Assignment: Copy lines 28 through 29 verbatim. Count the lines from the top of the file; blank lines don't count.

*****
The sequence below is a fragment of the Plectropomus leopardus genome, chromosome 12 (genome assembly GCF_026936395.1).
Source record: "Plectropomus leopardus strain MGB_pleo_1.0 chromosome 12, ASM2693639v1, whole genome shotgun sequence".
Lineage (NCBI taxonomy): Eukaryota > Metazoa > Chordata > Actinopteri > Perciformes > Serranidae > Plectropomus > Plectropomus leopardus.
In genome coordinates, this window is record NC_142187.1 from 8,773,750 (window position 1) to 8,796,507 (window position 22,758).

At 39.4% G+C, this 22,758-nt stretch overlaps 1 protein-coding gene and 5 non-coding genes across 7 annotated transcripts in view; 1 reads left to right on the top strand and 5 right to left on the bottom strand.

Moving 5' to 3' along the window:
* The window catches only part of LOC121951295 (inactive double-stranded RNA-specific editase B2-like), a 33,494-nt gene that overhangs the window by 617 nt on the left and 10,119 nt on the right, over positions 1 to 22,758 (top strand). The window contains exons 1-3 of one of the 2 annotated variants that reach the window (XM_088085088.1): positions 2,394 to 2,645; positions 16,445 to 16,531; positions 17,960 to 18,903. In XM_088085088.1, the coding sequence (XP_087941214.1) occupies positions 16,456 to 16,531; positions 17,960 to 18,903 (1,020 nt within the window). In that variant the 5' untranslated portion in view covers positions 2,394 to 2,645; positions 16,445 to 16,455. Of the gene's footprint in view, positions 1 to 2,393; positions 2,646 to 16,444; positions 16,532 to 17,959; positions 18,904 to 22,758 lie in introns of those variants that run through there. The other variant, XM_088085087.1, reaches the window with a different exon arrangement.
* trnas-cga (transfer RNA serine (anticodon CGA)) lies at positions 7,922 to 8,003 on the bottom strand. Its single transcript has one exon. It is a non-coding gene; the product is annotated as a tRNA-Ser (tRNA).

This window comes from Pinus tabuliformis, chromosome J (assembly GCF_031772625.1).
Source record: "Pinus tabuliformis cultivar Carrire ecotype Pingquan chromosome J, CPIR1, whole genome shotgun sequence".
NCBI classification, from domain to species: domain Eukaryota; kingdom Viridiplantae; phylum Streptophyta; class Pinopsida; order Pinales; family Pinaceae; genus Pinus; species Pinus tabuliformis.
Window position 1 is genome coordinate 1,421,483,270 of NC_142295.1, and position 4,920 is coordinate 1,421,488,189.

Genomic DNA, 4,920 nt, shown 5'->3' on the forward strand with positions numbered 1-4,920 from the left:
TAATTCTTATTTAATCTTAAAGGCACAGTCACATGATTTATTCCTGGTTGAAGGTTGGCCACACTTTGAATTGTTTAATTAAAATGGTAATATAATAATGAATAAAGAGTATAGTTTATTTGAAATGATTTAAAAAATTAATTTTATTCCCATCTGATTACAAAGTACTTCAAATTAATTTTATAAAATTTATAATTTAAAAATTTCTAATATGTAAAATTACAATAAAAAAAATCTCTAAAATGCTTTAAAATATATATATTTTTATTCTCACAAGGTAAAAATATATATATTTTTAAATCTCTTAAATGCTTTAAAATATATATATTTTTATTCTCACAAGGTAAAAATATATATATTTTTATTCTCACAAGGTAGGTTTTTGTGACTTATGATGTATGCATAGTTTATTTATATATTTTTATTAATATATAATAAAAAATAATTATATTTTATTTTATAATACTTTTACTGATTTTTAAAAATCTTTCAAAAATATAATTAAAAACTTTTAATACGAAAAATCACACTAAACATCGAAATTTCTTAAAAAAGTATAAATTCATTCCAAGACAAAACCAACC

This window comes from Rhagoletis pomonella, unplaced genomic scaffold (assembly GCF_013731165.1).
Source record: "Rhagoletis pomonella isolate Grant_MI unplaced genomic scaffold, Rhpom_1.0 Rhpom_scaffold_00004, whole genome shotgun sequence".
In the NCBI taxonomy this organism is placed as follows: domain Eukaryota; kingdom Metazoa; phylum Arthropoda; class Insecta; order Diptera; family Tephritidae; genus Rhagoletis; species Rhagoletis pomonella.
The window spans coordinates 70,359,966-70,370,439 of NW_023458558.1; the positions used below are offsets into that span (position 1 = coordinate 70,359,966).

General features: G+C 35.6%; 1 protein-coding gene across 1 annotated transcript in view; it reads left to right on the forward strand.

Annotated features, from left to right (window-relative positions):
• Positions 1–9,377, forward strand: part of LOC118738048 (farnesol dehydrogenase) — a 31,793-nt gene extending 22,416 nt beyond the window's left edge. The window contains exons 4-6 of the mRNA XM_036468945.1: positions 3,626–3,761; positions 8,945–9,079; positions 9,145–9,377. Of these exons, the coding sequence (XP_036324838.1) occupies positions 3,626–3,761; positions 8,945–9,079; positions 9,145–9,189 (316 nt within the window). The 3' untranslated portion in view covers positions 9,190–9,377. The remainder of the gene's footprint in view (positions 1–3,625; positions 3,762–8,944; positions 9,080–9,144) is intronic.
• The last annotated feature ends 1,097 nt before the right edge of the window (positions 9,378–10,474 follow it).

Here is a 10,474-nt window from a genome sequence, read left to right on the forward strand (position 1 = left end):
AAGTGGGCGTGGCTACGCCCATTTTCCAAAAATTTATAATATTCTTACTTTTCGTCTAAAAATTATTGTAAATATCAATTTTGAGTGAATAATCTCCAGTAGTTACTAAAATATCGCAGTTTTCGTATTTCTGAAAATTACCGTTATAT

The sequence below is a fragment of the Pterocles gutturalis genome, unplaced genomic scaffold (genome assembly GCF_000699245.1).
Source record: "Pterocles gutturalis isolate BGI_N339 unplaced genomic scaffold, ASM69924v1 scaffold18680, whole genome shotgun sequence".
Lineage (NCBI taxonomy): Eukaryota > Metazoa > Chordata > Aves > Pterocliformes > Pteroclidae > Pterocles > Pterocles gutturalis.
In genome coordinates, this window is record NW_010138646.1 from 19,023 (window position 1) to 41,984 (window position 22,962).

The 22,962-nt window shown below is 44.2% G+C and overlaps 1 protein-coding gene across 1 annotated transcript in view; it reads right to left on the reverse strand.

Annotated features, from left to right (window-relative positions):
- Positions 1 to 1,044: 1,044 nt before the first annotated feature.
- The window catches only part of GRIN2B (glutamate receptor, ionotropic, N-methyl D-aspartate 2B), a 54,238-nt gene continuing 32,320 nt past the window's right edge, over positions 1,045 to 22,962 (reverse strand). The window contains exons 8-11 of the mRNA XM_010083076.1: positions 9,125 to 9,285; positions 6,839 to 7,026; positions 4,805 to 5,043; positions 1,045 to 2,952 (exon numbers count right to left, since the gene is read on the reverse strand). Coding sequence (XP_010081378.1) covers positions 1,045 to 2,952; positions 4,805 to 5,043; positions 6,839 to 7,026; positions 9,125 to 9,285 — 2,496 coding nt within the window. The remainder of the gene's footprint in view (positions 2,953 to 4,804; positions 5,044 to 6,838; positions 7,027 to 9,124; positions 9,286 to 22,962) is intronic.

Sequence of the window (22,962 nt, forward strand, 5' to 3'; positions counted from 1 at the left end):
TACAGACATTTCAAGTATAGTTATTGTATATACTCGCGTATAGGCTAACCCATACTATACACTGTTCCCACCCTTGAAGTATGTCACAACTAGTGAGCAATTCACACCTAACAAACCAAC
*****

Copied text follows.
In genome coordinates, this window is record NW_010138646.1 from 19,023 (window position 1) to 41,984 (window position 22,962).

The 22,962-nt window shown below is 44.2% G+C and overlaps 1 protein-coding gene across 1 annotated transcript in view; it reads right to left on the reverse strand.